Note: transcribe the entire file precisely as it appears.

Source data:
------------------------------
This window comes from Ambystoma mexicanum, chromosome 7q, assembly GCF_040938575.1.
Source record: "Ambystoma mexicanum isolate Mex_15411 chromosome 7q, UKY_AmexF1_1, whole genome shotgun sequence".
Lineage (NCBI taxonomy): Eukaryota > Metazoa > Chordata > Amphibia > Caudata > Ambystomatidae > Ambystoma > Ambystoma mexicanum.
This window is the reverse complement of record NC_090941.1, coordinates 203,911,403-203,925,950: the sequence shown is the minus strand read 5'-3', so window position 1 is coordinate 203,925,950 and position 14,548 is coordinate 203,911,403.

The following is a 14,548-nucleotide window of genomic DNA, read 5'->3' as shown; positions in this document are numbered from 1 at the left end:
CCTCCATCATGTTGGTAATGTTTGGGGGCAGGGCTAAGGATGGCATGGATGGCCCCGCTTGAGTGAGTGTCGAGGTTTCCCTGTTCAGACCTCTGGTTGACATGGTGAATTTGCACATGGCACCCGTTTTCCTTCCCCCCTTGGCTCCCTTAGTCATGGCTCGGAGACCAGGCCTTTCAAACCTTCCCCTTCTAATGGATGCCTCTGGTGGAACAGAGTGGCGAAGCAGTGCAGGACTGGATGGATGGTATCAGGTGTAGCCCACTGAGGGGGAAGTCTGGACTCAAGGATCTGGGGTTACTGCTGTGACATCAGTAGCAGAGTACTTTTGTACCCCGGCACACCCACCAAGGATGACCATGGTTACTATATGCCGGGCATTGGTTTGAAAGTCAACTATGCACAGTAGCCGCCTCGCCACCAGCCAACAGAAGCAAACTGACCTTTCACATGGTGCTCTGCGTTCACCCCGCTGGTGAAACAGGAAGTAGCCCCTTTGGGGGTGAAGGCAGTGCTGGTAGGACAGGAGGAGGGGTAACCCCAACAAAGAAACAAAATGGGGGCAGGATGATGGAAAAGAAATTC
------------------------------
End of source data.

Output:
This window comes from Ambystoma mexicanum, chromosome 7q, assembly GCF_040938575.1.
Source record: "Ambystoma mexicanum isolate Mex_15411 chromosome 7q, UKY_AmexF1_1, whole genome shotgun sequence".
Lineage (NCBI taxonomy): Eukaryota > Metazoa > Chordata > Amphibia > Caudata > Ambystomatidae > Ambystoma > Ambystoma mexicanum.
This window is the reverse complement of record NC_090941.1, coordinates 203,911,403-203,925,950: the sequence shown is the minus strand read 5'-3', so window position 1 is coordinate 203,925,950 and position 14,548 is coordinate 203,911,403.

The following is a 14,548-nucleotide window of genomic DNA, read 5'->3' as shown; positions in this document are numbered from 1 at the left end:
CCTCCATCATGTTGGTAATGTTTGGGGGCAGGGCTAAGGATGGCATGGATGGCCCCGCTTGAGTGAGTGTCGAGGTTTCCCTGTTCAGACCTCTGGTTGACATGGTGAATTTGCACATGGCACCCGTTTTCCTTCCCCCCTTGGCTCCCTTAGTCATGGCTCGGAGACCAGGCCTTTCAAACCTTCCCCTTCTAATGGATGCCTCTGGTGGAACAGAGTGGCGAAGCAGTGCAGGACTGGATGGATGGTATCAGGTGTAGCCCACTGAGGGGGAAGTCTGGACTCAAGGATCTGGGGTTACTGCTGTGACATCAGTAGCAGAGTACTTTTGTACCCCGGCACACCCACCAAGGATGACCATGGTTACTATATGCCGGGCATTGGTTTGAAAGTCAACTATGCACAGTAGCCGCCTCGCCACCAGCCAACAGAAGCAAACTGACCTTTCACATGGTGCTCTGCGTTCACCCCGCTGGTGAAACAGGAAGTAGCCCCTTTGGGGGTGAAGGCAGTGCTGGTAGGACAGGAGGAGGGGTAACCCCAACAAAGAAACAAAATGGGGGCAGGATGATGGAAAAGAAATTC